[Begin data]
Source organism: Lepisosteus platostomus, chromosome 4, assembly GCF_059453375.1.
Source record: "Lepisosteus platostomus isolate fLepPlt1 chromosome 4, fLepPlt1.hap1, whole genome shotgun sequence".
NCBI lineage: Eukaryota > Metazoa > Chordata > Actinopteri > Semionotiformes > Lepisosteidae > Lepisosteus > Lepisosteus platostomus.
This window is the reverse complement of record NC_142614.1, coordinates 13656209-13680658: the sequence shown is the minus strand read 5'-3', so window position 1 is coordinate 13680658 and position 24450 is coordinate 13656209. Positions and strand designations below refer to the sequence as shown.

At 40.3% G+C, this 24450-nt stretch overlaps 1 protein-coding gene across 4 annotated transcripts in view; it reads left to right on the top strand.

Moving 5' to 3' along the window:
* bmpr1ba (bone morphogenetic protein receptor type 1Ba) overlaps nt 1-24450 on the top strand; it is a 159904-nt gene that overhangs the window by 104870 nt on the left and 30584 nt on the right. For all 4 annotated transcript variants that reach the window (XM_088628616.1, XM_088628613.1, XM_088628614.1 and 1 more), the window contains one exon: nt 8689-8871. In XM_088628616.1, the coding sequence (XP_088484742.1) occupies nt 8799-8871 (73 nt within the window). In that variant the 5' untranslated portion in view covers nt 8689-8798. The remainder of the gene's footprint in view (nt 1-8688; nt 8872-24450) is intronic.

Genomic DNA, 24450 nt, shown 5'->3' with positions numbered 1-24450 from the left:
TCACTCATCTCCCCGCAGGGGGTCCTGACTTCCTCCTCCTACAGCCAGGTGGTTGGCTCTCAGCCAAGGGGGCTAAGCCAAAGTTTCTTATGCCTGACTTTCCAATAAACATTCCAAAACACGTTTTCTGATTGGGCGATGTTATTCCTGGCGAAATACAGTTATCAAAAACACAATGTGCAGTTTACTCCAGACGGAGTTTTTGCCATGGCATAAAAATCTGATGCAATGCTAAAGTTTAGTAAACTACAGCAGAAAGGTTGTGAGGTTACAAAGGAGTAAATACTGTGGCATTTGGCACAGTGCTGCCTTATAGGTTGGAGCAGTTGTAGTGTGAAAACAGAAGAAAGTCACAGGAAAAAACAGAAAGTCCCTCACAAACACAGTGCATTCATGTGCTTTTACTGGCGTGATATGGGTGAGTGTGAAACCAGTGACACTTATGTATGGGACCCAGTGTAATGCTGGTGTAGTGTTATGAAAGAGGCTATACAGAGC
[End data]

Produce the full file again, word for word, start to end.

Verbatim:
Source organism: Lepisosteus platostomus, chromosome 4, assembly GCF_059453375.1.
Source record: "Lepisosteus platostomus isolate fLepPlt1 chromosome 4, fLepPlt1.hap1, whole genome shotgun sequence".
NCBI lineage: Eukaryota > Metazoa > Chordata > Actinopteri > Semionotiformes > Lepisosteidae > Lepisosteus > Lepisosteus platostomus.
This window is the reverse complement of record NC_142614.1, coordinates 13656209-13680658: the sequence shown is the minus strand read 5'-3', so window position 1 is coordinate 13680658 and position 24450 is coordinate 13656209. Positions and strand designations below refer to the sequence as shown.

At 40.3% G+C, this 24450-nt stretch overlaps 1 protein-coding gene across 4 annotated transcripts in view; it reads left to right on the top strand.

Moving 5' to 3' along the window:
* bmpr1ba (bone morphogenetic protein receptor type 1Ba) overlaps nt 1-24450 on the top strand; it is a 159904-nt gene that overhangs the window by 104870 nt on the left and 30584 nt on the right. For all 4 annotated transcript variants that reach the window (XM_088628616.1, XM_088628613.1, XM_088628614.1 and 1 more), the window contains one exon: nt 8689-8871. In XM_088628616.1, the coding sequence (XP_088484742.1) occupies nt 8799-8871 (73 nt within the window). In that variant the 5' untranslated portion in view covers nt 8689-8798. The remainder of the gene's footprint in view (nt 1-8688; nt 8872-24450) is intronic.

Genomic DNA, 24450 nt, shown 5'->3' with positions numbered 1-24450 from the left:
TCACTCATCTCCCCGCAGGGGGTCCTGACTTCCTCCTCCTACAGCCAGGTGGTTGGCTCTCAGCCAAGGGGGCTAAGCCAAAGTTTCTTATGCCTGACTTTCCAATAAACATTCCAAAACACGTTTTCTGATTGGGCGATGTTATTCCTGGCGAAATACAGTTATCAAAAACACAATGTGCAGTTTACTCCAGACGGAGTTTTTGCCATGGCATAAAAATCTGATGCAATGCTAAAGTTTAGTAAACTACAGCAGAAAGGTTGTGAGGTTACAAAGGAGTAAATACTGTGGCATTTGGCACAGTGCTGCCTTATAGGTTGGAGCAGTTGTAGTGTGAAAACAGAAGAAAGTCACAGGAAAAAACAGAAAGTCCCTCACAAACACAGTGCATTCATGTGCTTTTACTGGCGTGATATGGGTGAGTGTGAAACCAGTGACACTTATGTATGGGACCCAGTGTAATGCTGGTGTAGTGTTATGAAAGAGGCTATACAGAGC